By Charles Recknagel
February 24, 2014
Ukraine's crisis is not just political. The country also desperately needs economic support and hopes to get it from the West. Here are five things to know about what Ukraine needs, and where the money might come from.
How much money does Ukraine need?
U.S. and EU leaders are scrambling to build support for economic aid to Ukraine because they worry Moscow could stop any further payments from a $15 billion bailout package it gave the country under now ousted President Viktor Yanukovych.
But how much Ukraine's new government would need is far from agreed upon.
Ukraine's acting Finance Minister Yuriy Kolobov said on February 24 that the country hopes for some $35 billion in the period of 2014 to 2015.
Top EU officials have stayed away from quoting figures. But they, too, are urging the West to think in large amounts. Oli Rehn, the EU's economic commissioner, said on February 23 that the amount will have to be "measured in in billions rather than hundreds of millions" of dollars.
Just one measure of Ukraine's need: about $12 billion of Ukraine's$73 billion of external and domestic debt falls due this year.
Where might the money come from?
The bulk of any new money would come from the International Monetary Fund (IMF) and other international financial institutions, along with possible additional loans from the EU and Western states.
U.S. Treasury Secretary Jack Lew on February 23 encouraged Kyiv to start discussions with the IMF as soon as possible. He also said Washington was ready to "cushion" the blow to ordinary Ukrainians from economic reforms necessary to get the IMF loans.
Similarly, U.K. Chancellor of the Exchequer George Osborne said Britain was ready to help through IMF and EU channels, and other EU heavyweights such as Germany and France are expected to do the same.
But any large-scale IMF and Western aid packages will come with conditions, and meeting them may not be easy for Kyiv to do.
What does Ukraine have to do to get the money?
The IMF attached tough demands for economic reforms when it discussed a $15 billion loan to Kyiv under Yanukovych. The tough reforms -- also demanded by the EU -- were one reason Yanukovych said he reneged on the planned Association Agreement with Brussels and accepted money from Moscow instead, inadvertently setting off the revolution that ousted him.
Anders Aslund, an economist with the Washington-based Peterson Institute, says any new aid package would likely require Kyiv to take politically unpopular steps.
"To shore up the domestic and foreign finances of Ukraine means to let the exchange rate fall a bit, probably to 10 hryvnya to the dollar," Aslund says. The hryvnya "has gone half that way so far but it needs to go further. The other part would be to cut budget deficits and that requires, first, decreasing public expenditures and, secondly, to abolish harmful enterprise subsidies."
Abolishing enterprise subsidies includes reducing Kyiv's heavy subsidy of the price of natural gas to Ukrainian homes and industries.
The IMF calculates that the amount Kyiv paid in subsidies was equivalent to about 7.5 percent of the country's GDP in 2012 so that Ukrainians paid a third to a fifth for gas compared to their neighbors in the Baltics and Poland. Previous Ukrainian governments have been loath to reduce the subsidies because the cheap gas program is highly popular.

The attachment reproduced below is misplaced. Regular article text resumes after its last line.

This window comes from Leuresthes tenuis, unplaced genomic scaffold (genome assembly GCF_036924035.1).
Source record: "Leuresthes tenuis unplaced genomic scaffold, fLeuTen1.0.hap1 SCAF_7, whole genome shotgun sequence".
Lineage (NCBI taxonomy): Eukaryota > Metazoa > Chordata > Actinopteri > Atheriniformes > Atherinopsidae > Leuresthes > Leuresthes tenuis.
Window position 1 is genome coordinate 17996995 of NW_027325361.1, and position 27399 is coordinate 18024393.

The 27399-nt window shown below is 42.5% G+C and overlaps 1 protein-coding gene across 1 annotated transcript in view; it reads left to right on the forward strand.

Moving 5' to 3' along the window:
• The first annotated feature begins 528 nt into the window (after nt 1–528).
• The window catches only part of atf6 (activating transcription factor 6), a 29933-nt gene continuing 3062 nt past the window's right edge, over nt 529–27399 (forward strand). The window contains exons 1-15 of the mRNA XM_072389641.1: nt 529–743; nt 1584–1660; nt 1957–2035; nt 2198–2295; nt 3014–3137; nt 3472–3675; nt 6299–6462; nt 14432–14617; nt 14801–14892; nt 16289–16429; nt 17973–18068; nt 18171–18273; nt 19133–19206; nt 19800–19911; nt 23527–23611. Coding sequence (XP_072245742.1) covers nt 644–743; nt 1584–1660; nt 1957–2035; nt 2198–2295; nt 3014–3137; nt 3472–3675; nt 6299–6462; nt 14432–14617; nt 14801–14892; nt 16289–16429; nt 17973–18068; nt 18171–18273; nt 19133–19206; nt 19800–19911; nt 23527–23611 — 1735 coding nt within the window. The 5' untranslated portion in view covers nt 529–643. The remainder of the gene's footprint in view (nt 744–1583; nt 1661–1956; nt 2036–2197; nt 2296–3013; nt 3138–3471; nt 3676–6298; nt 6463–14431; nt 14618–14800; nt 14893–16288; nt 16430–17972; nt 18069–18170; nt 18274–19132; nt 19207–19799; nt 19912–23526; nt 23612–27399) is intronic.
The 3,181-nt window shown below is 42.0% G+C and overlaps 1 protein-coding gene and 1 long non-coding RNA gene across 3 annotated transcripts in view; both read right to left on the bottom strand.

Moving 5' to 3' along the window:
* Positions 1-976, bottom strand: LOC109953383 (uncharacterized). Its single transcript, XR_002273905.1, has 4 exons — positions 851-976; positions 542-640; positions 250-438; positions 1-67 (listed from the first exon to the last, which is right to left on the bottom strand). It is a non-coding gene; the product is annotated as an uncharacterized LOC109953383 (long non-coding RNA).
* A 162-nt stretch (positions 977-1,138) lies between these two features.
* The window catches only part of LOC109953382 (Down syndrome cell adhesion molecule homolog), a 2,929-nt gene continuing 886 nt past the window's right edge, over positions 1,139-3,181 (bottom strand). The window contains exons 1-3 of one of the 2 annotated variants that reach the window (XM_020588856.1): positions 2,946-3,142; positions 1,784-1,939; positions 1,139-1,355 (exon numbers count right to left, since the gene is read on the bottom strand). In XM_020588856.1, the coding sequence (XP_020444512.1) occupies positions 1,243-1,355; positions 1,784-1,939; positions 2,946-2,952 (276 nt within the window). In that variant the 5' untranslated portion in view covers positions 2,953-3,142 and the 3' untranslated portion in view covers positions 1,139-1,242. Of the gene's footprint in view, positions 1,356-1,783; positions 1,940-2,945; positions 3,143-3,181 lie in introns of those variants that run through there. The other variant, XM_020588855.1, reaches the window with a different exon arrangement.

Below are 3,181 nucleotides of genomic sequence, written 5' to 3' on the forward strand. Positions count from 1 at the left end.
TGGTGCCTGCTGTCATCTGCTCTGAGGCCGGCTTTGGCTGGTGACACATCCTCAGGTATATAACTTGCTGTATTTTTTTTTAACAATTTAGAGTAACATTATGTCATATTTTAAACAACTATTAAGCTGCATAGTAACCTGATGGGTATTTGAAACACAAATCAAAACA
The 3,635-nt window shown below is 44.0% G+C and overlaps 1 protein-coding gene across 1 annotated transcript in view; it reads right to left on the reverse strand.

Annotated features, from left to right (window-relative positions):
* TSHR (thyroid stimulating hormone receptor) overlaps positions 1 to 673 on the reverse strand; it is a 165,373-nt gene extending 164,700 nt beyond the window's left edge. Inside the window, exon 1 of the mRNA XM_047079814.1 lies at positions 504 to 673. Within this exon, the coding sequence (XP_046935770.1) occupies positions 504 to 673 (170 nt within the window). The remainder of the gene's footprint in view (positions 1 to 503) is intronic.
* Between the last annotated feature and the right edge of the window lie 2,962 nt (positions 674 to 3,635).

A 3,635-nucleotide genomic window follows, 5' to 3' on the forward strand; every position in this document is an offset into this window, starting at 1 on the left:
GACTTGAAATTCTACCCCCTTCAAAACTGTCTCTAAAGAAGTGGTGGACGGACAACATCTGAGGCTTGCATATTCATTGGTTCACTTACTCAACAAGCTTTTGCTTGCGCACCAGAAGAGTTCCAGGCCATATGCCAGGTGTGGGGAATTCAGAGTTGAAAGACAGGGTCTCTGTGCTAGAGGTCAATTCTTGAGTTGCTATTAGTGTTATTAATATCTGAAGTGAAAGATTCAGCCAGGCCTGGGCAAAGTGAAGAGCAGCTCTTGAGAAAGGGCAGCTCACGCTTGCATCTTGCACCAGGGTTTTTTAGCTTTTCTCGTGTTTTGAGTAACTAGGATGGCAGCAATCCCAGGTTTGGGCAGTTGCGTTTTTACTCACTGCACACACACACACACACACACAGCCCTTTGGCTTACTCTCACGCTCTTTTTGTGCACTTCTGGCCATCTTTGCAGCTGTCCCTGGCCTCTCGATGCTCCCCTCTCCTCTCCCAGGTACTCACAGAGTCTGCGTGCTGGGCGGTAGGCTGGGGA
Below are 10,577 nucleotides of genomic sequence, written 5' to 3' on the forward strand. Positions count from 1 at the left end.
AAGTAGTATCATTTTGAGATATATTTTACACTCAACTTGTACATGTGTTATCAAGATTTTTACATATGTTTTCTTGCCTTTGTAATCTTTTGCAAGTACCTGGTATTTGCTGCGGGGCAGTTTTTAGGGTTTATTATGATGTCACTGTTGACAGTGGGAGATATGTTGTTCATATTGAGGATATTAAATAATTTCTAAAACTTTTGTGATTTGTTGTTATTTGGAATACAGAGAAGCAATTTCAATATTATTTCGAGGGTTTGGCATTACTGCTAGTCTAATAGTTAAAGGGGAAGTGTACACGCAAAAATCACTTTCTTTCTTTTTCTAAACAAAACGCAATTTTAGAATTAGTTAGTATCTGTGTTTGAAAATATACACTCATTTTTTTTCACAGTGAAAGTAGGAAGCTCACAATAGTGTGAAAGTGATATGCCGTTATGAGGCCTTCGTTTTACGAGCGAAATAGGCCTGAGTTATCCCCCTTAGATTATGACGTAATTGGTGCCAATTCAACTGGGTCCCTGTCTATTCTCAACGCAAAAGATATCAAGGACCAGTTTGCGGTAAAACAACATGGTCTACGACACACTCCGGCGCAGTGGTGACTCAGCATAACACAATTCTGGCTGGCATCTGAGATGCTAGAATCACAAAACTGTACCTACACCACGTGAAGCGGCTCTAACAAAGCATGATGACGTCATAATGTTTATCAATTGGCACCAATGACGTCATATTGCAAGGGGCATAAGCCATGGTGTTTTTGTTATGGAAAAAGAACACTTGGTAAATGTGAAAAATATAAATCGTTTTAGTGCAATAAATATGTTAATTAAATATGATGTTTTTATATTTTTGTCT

The question now is whether a new government can convince the public to swallow the bitter pill of losing subsidies on gas in order to get new loans from the IMF and the West.
Might the IMF and the West ease the loan conditions for Ukraine?
The IMF and Western officials will have to balance two factors in answering that question.
International financial institutions want to offer support for Kyiv in trying to restoring the country's political and financial stability. And Western governments want to support efforts to build democracy in Ukraine and bring it closer to the EU.
But lenders also know that major reforms are needed not just to put the country's economy back on track but also to safeguard against any new injections of money being lost to the corruption, plundering of assets, and inefficiency that mark much of Ukraine's economy today.
"With the previous regime of President Yanukovych they definitely needed to have a very tough line because firstly, he was a very untrustworthy man who likes to play poker," says Amanda Paul, a political analyst at the European Policy Center in Brussels.
"With this new government, when it is formed, I guess there is a feeling [in Brussels] that perhaps they don't need to be so tough but still, at the end of the day, Ukraine is in need of reforms and this money needs to go to the right places."
Can Western countries afford to bail out Ukraine?
That, too, is a question EU countries and the United States will have to answer by weighing two factors.
The first one is their own economic needs as they continue to climb out of a tough recession that in the United States, is only now seeing the government begin to ease injections of money into the economy, and in Europe, continues to see some EU members states struggling under tough austerity regimes.
But Paul says Western leaders are more likely to be moved by the need for a stable Ukraine on the EU's border and the desire to acknowledge the sacrifices Ukrainians have made for their dream of a European future.
"In terms of Brussels and the EU leadership, I would say they probably feel almost an obligation to come up with some cash, given what our neighbors in Ukraine have just been through, people have been dying for freedom and, hopefully, for a European future," Paul says.
"So, if they were to be very stingy and say, 'Well, we don't have any money,' I think this would send a very negative signal."
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